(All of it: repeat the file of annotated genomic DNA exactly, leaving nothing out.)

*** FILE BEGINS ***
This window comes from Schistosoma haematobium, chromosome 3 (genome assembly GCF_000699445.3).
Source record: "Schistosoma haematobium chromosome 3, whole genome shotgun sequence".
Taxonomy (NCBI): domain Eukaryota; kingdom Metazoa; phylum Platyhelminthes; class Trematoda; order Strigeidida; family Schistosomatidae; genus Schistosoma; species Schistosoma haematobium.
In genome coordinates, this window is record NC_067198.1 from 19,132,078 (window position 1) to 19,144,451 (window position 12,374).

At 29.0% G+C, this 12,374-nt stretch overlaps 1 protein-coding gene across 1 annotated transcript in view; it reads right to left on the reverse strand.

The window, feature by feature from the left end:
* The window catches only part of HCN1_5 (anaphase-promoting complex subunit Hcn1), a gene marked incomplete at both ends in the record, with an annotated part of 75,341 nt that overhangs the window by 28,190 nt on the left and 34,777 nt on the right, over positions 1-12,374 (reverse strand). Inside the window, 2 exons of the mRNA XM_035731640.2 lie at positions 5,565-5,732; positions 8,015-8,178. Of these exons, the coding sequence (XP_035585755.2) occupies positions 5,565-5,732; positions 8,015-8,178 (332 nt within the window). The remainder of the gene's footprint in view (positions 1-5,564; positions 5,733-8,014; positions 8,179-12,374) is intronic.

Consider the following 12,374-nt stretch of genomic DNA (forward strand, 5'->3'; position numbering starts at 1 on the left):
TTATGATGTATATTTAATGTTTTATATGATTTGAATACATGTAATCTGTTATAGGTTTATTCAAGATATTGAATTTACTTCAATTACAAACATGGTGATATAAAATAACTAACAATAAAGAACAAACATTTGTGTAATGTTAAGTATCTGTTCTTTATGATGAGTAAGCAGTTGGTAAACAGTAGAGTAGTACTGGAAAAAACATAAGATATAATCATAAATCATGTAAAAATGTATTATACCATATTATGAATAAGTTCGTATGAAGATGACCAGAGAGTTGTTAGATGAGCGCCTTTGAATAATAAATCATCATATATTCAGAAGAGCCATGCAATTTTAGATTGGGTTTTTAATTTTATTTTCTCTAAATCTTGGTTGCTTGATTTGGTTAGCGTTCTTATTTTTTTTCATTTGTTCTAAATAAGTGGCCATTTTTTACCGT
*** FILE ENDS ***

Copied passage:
This window comes from Schistosoma haematobium, chromosome 3 (genome assembly GCF_000699445.3).
Source record: "Schistosoma haematobium chromosome 3, whole genome shotgun sequence".
Taxonomy (NCBI): domain Eukaryota; kingdom Metazoa; phylum Platyhelminthes; class Trematoda; order Strigeidida; family Schistosomatidae; genus Schistosoma; species Schistosoma haematobium.
In genome coordinates, this window is record NC_067198.1 from 19,132,078 (window position 1) to 19,144,451 (window position 12,374).

At 29.0% G+C, this 12,374-nt stretch overlaps 1 protein-coding gene across 1 annotated transcript in view; it reads right to left on the reverse strand.

The window, feature by feature from the left end:
* The window catches only part of HCN1_5 (anaphase-promoting complex subunit Hcn1), a gene marked incomplete at both ends in the record, with an annotated part of 75,341 nt that overhangs the window by 28,190 nt on the left and 34,777 nt on the right, over positions 1-12,374 (reverse strand). Inside the window, 2 exons of the mRNA XM_035731640.2 lie at positions 5,565-5,732; positions 8,015-8,178. Of these exons, the coding sequence (XP_035585755.2) occupies positions 5,565-5,732; positions 8,015-8,178 (332 nt within the window). The remainder of the gene's footprint in view (positions 1-5,564; positions 5,733-8,014; positions 8,179-12,374) is intronic.

Consider the following 12,374-nt stretch of genomic DNA (forward strand, 5'->3'; position numbering starts at 1 on the left):
TTATGATGTATATTTAATGTTTTATATGATTTGAATACATGTAATCTGTTATAGGTTTATTCAAGATATTGAATTTACTTCAATTACAAACATGGTGATATAAAATAACTAACAATAAAGAACAAACATTTGTGTAATGTTAAGTATCTGTTCTTTATGATGAGTAAGCAGTTGGTAAACAGTAGAGTAGTACTGGAAAAAACATAAGATATAATCATAAATCATGTAAAAATGTATTATACCATATTATGAATAAGTTCGTATGAAGATGACCAGAGAGTTGTTAGATGAGCGCCTTTGAATAATAAATCATCATATATTCAGAAGAGCCATGCAATTTTAGATTGGGTTTTTAATTTTATTTTCTCTAAATCTTGGTTGCTTGATTTGGTTAGCGTTCTTATTTTTTTTCATTTGTTCTAAATAAGTGGCCATTTTTTACCGT